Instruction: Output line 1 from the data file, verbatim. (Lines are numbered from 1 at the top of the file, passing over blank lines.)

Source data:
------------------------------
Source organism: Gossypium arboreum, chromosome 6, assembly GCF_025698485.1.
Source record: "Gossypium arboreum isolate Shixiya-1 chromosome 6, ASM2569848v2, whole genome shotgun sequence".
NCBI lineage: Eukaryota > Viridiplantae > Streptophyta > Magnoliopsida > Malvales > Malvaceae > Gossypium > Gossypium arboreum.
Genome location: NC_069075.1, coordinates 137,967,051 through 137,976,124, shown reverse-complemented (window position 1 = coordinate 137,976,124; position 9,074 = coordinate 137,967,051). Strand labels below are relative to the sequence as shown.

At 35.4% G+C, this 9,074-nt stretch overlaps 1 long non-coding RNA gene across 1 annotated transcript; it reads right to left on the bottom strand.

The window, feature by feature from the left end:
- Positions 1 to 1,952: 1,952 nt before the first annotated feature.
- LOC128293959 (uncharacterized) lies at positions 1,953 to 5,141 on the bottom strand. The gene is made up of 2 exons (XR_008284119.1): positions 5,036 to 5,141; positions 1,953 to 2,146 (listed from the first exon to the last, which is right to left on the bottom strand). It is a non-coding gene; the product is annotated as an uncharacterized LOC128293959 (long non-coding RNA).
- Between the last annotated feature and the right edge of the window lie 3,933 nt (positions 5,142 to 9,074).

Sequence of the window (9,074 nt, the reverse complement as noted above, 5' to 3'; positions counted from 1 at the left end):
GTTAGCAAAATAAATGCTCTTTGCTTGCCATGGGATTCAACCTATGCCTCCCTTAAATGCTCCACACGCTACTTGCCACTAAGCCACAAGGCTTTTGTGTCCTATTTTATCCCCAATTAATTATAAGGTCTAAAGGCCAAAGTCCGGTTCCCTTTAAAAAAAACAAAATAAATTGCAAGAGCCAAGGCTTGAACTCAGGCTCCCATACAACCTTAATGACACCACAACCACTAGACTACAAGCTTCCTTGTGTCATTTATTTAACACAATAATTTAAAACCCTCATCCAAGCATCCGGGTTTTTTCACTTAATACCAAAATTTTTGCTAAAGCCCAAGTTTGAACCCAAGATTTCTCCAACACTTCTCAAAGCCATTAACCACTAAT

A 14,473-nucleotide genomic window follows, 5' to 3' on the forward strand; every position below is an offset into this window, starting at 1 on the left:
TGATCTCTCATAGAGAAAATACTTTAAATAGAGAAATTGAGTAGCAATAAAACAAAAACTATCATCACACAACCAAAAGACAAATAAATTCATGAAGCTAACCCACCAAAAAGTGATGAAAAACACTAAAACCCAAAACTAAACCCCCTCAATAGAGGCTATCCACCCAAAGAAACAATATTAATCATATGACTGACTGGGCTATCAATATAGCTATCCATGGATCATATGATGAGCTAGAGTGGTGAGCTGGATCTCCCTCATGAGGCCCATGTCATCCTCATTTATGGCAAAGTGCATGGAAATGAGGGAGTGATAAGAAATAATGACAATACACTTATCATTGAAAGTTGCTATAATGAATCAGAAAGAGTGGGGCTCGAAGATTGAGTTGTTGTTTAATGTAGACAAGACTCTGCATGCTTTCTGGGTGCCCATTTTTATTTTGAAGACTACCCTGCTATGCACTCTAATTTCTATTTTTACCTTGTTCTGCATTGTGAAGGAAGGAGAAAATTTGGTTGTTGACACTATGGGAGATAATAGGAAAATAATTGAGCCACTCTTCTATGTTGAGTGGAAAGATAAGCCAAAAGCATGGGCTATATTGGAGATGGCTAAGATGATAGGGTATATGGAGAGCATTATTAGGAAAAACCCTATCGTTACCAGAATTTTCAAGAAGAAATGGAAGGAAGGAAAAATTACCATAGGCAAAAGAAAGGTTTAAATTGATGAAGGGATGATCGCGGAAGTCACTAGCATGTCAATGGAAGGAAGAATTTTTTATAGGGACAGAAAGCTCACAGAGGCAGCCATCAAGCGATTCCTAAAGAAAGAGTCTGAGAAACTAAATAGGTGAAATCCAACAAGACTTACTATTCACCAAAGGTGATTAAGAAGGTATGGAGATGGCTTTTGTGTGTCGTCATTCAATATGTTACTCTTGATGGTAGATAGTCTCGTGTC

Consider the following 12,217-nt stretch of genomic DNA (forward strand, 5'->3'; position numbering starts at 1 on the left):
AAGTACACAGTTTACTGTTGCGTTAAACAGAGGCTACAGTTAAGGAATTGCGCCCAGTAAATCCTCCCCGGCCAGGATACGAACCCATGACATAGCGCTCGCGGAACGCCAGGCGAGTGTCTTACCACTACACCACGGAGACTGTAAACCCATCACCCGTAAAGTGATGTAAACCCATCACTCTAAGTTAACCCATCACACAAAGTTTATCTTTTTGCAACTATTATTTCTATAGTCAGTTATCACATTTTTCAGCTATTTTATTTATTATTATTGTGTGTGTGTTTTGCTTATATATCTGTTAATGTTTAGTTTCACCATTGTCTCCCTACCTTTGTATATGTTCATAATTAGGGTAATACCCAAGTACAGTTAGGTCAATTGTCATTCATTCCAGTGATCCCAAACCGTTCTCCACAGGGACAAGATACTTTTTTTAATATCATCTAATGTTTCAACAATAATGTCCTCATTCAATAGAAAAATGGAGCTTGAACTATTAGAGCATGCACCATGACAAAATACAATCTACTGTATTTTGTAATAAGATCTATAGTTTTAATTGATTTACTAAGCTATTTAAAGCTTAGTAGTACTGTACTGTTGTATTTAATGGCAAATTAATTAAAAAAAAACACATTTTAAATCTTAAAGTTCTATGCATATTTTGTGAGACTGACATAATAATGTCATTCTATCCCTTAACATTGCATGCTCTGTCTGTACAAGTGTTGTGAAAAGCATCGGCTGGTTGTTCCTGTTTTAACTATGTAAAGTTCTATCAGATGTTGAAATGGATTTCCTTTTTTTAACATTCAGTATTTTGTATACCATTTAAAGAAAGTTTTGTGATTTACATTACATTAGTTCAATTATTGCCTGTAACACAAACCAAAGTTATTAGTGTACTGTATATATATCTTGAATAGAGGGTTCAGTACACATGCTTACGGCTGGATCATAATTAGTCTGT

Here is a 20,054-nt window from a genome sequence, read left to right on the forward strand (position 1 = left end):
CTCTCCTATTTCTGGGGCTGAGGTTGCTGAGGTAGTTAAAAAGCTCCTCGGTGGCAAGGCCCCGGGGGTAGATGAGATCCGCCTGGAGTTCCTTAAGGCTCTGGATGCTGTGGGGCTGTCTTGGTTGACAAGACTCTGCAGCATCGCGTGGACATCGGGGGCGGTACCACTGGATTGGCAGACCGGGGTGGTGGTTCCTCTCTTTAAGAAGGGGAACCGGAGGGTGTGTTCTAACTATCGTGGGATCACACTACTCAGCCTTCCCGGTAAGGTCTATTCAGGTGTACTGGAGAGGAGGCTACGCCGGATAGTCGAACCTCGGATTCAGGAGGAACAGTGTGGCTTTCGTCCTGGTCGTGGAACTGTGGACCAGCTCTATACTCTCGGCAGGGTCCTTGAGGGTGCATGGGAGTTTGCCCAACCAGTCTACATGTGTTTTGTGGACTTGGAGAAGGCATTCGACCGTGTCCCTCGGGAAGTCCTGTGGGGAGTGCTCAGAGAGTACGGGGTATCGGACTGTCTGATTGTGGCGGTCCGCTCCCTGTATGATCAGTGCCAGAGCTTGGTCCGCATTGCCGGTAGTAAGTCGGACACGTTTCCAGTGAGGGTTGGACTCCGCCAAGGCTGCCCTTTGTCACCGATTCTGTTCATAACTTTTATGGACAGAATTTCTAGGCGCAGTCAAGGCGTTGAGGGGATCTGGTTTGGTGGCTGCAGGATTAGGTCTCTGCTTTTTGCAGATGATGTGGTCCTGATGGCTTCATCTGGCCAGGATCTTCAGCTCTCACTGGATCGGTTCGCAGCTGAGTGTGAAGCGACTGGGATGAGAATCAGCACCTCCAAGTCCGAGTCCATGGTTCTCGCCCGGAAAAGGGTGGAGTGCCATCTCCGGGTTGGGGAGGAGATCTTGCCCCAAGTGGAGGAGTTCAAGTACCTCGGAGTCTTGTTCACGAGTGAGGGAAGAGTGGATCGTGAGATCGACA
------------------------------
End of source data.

Source organism: Gossypium arboreum, chromosome 6, assembly GCF_025698485.1.